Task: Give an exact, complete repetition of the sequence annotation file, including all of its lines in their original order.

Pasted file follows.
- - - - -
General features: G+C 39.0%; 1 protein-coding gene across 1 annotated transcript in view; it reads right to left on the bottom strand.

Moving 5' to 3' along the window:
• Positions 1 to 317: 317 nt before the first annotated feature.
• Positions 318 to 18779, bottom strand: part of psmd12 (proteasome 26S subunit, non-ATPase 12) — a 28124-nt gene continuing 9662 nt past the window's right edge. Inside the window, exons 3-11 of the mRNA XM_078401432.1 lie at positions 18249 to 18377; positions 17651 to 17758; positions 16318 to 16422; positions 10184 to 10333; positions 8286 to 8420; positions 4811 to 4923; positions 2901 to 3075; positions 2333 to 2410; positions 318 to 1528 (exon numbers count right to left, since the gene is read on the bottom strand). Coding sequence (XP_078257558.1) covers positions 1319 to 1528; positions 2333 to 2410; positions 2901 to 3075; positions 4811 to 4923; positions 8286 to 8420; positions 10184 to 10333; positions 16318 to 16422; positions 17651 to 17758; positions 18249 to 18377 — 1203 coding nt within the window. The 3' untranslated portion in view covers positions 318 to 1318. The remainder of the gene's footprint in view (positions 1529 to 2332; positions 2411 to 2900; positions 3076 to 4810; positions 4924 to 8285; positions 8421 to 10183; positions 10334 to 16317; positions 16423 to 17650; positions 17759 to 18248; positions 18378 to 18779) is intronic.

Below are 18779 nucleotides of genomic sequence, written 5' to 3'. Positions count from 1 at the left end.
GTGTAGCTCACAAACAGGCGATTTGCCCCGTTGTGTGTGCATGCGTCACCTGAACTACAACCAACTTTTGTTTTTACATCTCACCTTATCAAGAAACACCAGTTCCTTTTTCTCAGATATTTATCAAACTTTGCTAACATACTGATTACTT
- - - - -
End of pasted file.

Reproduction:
General features: G+C 39.0%; 1 protein-coding gene across 1 annotated transcript in view; it reads right to left on the bottom strand.

Moving 5' to 3' along the window:
• Positions 1 to 317: 317 nt before the first annotated feature.
• Positions 318 to 18779, bottom strand: part of psmd12 (proteasome 26S subunit, non-ATPase 12) — a 28124-nt gene continuing 9662 nt past the window's right edge. Inside the window, exons 3-11 of the mRNA XM_078401432.1 lie at positions 18249 to 18377; positions 17651 to 17758; positions 16318 to 16422; positions 10184 to 10333; positions 8286 to 8420; positions 4811 to 4923; positions 2901 to 3075; positions 2333 to 2410; positions 318 to 1528 (exon numbers count right to left, since the gene is read on the bottom strand). Coding sequence (XP_078257558.1) covers positions 1319 to 1528; positions 2333 to 2410; positions 2901 to 3075; positions 4811 to 4923; positions 8286 to 8420; positions 10184 to 10333; positions 16318 to 16422; positions 17651 to 17758; positions 18249 to 18377 — 1203 coding nt within the window. The 3' untranslated portion in view covers positions 318 to 1318. The remainder of the gene's footprint in view (positions 1529 to 2332; positions 2411 to 2900; positions 3076 to 4810; positions 4924 to 8285; positions 8421 to 10183; positions 10334 to 16317; positions 16423 to 17650; positions 17759 to 18248; positions 18378 to 18779) is intronic.

Below are 18779 nucleotides of genomic sequence, written 5' to 3'. Positions count from 1 at the left end.
GTGTAGCTCACAAACAGGCGATTTGCCCCGTTGTGTGTGCATGCGTCACCTGAACTACAACCAACTTTTGTTTTTACATCTCACCTTATCAAGAAACACCAGTTCCTTTTTCTCAGATATTTATCAAACTTTGCTAACATACTGATTACTT